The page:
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Sparkling Cyanide by Agatha Christie
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Sparkling Cyanide (original 1943; edition 1971)

by Agatha Christie

Series: Colonel Race (4)

MembersReviewsPopularityAverage ratingMentions
2,356444,562 (3.64)79
"Six people sit down to a sumptuous meal at a table laid for seven. In front of the empty place is a sprig of rosemary-"rosemary for remembrance." A strange sentiment considering no one is likely to forget the night, exactly a year ago, that Rosemary Barton died at exactly the same table, her beautiful face unrecognizable, convulsed with pain and horror. But then Rosemary had always been memorable-she had the ability to arouse strong passions in most people she met. In one case, strong enough to kill..."--P. [4] of cover.… (more)
Member:evareads
Title:Sparkling Cyanide
Authors:Agatha Christie
Info:Fontana (1971), Paperback
Collections:Your library
Rating:
Tags:crime

Work details

Sparkling Cyanide by Agatha Christie (1943)

  1. 00
    Problem at Pollensa Bay and Other Stories by Agatha Christie (MissBrangwen)
    MissBrangwen: This novel was developed from one of the short stories featured in the collection, "Yellow Iris". It is interesting to compare the two.
  2. 00
    The Regatta Mystery and Other Stories by Agatha Christie (MissBrangwen)
    MissBrangwen: The collection of short stories by Agatha Christie features "Yellow Iris", the short story from which "Sparkling Cyanide" was developed. Well worth the comparison, as there are many differences as well as similarities.
  3. 00
    Lord Edgware Dies by Agatha Christie (MissBrangwen)
    MissBrangwen: Both of these Christie mysteries feature an elegant dinner party - and for each of them, the number of guests and a missing one are significant.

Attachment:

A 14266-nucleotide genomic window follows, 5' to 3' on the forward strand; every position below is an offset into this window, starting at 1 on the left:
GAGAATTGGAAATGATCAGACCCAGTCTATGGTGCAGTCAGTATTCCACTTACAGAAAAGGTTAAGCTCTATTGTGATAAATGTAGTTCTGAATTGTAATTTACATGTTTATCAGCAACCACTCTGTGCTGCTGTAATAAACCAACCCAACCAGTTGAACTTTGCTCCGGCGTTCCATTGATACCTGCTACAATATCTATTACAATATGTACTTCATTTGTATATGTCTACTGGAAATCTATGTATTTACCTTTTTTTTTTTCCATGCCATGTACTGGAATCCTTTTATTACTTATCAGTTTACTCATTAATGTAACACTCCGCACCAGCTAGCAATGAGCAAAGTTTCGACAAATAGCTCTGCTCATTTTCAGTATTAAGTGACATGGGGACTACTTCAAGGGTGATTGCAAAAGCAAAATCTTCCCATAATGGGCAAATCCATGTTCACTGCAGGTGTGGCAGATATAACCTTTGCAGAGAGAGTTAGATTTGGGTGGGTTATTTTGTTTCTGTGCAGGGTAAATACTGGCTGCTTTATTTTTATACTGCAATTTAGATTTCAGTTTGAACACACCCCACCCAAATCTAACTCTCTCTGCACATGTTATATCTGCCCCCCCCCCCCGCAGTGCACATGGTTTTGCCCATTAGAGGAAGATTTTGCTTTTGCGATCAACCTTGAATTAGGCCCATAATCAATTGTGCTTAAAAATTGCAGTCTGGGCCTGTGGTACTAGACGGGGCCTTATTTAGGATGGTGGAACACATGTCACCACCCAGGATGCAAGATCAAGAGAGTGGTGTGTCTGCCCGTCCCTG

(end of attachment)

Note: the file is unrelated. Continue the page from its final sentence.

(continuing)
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» See also 79 mentions

English (38)  Spanish (4)  Danish (1)  All languages (43)
Showing 1-5 of 38 (next | show all)
In which a party of seven is reduced to six after an uncomfortable dinner; and, a year, later, six becomes five…

"Sparkling Cyanide" (or "Remembered Death", as it was released in the US, leading me to assume that the publishers’ mandate was just to get the word “Murder” or “Death” into every title) is an expanded retelling of "Yellow Iris", a Poirot short story, which was effectively adapted for the David Suchet series in the early ’90s. It’s a lovely idea, and told damn well, featuring a detective – Colonel Johnnie Race – who had previously appeared in "The Man in the Brown Suit", and would return to Christie’s world twice, as a friend of Poirot’s. (It’s lovely that – while Christie remained staunchly opposed to ‘uniting’ Poirot and Marple – nearly all of her books tie in to an overarching ‘Universe’ [yes, I apologise for sounding like an anorak], with St. Mary Mead referenced in a Poirot novel, for example)

Race is an adept, if stoic, detective, and the story is well told – with a beautiful premise and a clever title. For me, the solution is a little too… unlikely, but – while that’s obviously a major element of the story – it doesn’t really detract from the rest. ( )